With the still burgeoning demand for artisan products, combining artisan and traditional buns and rolls on the same line is worth looking into, and the industry’s advances in technology over the years have made this investment possible.

Reiser’s Vemag divider produces a variety of roll styles in various volumes.

“The soft roll market is tough,” said John McIsaac, vice-president of strategic business development, Reiser. “In the prime season, the product is usually discounted against heavy competition. Many of our customers see the advantage of producing rolls that differentiate their offerings with items such as harder rolls for quick-service restaurants. They want the ability to adjust to the market and quickly be able to take advantage of trends that provide opportunity. They do not want to buy specialized equipment that can only do one thing.”

AMF Bakery Systems is focused on incorporating artisan bread, said Clint Adams, director of sales, AMF Tromp and AMF Den Boer.

“Our test bakers, engineers and product managers are working with customers to integrate new products with traditional lines,” he said. “At AMF, we are focused on processing these clean label products that have been a struggle for industrial bakers in the past. Our low-stress sheeting incorporates methods that are gentle on the dough and better able to process than higher absorption doughs.”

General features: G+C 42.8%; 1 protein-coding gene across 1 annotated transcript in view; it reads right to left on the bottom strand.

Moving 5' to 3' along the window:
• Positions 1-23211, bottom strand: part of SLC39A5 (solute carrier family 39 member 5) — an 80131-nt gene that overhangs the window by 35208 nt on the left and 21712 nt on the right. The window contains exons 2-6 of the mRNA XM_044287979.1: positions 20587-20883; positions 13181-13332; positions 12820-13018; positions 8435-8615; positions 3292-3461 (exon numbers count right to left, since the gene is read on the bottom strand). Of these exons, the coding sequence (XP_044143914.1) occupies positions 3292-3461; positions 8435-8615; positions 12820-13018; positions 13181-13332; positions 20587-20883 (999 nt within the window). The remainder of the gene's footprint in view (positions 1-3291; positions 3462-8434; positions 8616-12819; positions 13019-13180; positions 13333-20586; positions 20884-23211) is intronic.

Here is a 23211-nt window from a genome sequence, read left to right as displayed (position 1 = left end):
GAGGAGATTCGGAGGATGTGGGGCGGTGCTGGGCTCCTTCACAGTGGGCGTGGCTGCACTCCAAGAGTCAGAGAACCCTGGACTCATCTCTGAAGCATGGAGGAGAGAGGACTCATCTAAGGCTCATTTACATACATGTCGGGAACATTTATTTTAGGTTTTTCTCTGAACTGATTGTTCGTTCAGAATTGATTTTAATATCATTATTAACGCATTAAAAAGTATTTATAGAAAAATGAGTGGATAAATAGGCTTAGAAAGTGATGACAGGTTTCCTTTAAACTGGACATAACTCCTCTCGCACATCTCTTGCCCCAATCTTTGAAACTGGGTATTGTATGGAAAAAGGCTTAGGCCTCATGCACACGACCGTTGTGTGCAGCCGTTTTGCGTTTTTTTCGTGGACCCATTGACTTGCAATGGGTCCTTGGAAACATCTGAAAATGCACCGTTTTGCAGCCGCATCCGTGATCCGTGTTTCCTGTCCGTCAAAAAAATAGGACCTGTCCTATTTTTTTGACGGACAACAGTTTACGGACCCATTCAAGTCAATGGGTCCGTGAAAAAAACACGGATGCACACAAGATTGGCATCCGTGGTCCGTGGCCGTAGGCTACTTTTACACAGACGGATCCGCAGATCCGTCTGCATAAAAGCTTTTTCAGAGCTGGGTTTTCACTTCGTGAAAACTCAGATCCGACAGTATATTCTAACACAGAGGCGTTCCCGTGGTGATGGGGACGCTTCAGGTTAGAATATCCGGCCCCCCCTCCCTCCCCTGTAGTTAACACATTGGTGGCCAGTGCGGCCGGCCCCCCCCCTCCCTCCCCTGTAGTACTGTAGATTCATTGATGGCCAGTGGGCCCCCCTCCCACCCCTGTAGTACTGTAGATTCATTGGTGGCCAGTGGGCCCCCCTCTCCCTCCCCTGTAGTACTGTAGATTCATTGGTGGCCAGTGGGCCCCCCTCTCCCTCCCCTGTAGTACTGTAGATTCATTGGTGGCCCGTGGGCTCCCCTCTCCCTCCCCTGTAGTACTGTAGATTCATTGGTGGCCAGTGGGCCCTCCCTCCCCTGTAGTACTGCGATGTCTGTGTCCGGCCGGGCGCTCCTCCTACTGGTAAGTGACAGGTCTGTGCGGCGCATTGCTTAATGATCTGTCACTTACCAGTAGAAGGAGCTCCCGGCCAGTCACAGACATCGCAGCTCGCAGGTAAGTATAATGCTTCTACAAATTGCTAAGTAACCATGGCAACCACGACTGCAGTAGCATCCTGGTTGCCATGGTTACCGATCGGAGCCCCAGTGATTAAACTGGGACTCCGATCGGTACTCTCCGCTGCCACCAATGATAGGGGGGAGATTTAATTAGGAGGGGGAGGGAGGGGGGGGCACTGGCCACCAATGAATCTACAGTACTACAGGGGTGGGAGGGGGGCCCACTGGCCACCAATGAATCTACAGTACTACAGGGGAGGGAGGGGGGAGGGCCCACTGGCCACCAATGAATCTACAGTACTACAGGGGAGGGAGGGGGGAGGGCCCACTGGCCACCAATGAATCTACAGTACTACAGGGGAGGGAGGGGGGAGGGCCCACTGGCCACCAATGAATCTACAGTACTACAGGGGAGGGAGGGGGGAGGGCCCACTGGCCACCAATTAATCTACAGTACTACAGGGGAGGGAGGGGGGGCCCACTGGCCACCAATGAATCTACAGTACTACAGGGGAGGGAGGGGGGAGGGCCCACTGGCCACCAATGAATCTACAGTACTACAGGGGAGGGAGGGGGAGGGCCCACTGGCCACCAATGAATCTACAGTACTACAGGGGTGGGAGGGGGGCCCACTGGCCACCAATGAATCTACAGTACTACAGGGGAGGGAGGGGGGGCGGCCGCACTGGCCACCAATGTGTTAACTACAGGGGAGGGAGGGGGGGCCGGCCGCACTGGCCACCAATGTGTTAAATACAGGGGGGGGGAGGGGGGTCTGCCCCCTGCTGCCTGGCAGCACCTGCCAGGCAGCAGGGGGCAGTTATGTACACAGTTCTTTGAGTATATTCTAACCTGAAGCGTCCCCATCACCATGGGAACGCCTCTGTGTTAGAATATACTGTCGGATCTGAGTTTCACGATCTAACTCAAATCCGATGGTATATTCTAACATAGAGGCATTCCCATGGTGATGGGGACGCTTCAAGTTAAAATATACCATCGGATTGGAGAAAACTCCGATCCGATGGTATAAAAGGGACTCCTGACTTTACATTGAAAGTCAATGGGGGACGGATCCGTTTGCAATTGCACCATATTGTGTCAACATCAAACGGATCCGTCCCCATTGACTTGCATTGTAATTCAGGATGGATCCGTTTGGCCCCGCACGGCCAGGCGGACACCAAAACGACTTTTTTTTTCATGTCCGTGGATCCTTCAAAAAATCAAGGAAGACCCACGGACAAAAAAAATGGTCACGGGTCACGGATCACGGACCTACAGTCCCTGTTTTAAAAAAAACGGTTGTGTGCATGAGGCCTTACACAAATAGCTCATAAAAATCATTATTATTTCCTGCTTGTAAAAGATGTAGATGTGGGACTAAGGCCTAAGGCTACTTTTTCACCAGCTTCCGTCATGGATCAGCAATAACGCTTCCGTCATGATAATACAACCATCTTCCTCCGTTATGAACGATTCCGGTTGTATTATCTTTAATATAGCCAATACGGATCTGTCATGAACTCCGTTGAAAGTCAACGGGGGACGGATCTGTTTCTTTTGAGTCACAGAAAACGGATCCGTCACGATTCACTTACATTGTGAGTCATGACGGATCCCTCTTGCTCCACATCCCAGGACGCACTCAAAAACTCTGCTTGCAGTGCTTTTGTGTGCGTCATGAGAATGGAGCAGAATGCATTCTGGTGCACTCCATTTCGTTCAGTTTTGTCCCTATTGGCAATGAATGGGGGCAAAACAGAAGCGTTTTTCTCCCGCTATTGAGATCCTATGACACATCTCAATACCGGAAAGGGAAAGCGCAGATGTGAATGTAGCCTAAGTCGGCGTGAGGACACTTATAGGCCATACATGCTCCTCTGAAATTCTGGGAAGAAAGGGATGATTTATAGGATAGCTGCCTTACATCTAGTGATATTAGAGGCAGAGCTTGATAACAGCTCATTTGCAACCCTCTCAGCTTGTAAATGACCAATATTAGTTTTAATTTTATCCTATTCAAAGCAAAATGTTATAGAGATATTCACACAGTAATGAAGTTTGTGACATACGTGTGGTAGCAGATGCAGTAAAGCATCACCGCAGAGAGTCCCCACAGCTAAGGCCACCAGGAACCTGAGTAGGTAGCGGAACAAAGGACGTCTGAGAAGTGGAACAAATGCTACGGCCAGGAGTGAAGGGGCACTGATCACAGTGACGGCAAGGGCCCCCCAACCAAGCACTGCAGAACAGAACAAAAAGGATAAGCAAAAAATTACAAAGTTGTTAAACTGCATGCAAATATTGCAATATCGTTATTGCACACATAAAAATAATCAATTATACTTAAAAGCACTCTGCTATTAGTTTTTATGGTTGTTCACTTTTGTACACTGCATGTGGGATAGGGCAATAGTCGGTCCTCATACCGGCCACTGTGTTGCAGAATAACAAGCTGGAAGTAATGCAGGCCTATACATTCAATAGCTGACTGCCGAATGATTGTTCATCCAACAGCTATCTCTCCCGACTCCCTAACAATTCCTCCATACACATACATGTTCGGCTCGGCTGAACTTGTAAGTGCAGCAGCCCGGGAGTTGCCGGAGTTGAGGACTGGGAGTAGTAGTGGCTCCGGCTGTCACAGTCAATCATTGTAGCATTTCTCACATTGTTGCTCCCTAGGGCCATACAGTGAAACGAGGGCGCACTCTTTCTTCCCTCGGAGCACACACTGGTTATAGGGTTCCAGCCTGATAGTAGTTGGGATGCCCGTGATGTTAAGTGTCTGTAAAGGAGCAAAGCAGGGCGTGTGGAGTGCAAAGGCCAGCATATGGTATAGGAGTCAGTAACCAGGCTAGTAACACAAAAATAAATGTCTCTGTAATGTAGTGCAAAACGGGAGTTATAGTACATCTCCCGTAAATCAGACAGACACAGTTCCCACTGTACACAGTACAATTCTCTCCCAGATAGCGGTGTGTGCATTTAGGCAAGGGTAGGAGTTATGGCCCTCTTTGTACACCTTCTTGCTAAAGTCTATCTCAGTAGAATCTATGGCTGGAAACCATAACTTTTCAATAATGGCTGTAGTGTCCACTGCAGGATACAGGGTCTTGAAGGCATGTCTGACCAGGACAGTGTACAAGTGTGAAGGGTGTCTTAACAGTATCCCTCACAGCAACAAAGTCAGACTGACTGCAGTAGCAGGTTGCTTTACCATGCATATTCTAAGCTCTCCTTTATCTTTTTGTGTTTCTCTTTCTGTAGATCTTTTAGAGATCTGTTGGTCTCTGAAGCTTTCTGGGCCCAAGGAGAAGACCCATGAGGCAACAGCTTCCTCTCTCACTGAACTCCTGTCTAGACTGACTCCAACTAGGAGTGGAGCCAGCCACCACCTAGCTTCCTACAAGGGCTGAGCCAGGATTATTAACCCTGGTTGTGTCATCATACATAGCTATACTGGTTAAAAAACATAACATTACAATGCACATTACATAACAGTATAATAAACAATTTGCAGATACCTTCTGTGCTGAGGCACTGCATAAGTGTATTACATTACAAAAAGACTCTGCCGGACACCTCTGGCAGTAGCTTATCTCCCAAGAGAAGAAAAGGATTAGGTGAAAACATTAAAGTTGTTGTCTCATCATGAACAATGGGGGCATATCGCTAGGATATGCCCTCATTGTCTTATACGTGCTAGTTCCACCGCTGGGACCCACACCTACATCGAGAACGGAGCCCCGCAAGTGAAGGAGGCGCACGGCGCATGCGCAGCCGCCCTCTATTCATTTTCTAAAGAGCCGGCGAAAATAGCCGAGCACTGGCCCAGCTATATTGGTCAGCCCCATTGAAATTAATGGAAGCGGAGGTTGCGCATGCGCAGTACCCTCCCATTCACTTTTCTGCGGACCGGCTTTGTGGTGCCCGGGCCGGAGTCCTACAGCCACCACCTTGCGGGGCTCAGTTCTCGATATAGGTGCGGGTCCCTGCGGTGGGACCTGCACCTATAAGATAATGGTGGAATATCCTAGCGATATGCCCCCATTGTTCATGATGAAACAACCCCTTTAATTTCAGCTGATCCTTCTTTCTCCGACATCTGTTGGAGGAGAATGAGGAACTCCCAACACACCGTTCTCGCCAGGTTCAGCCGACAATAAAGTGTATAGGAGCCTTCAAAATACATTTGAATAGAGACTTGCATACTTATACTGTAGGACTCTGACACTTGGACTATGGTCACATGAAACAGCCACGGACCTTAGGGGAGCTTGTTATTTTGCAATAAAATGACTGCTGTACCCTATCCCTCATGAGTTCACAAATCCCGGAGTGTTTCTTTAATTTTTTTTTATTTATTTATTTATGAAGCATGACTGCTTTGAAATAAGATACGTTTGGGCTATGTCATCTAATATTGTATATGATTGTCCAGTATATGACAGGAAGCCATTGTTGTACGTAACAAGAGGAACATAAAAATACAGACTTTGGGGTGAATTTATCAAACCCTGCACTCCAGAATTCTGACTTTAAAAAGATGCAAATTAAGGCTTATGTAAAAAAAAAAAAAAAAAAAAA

Because high hydration is key for artisan buns and rolls, the Kemper Soft Star from WP Bakery Group USA can produce weight-accurate doughs with high rest and absorption. The company’s TWS Soft (Tewimat) has a hydraulically adjustable dividing system to handle wetter doughs as well.

To save energy and floor space and cover as many products as possible with one production line, Koenig Bakery Systems builds the same type of equipment for artisan and conventional products that can be altered accordingly. The company calls it a “construction kit” of modules. Its Rex dough dividers and rounders, for example, produce hamburger and brioche doughs as well as batches with chunky ingredients such as raisins, nuts or chocolate chips. An adjustable pusher pressure allows the divider to adapt to various doughs.

Not only does all-in-one equipment allow for artisan products to be produced on the same line as traditional, but it also allows bakeries to be prepared for future product trends.

“When making purchasing decisions, try to find solutions that go beyond addressing your current production challenges,” said Jon Cabral, advertising and marketing director, Erika Record. “Ideally, you would like equipment that can scale up with forecasted demand over the next 5 to 10 years and beyond. Find items that will offer the most versatility and flexibility. The more products you can process and produce with a single piece of equipment, the better.”

This article is an excerpt from the December 2019 issue of Baking & Snack. To read the entire feature on bun and roll technology, click here.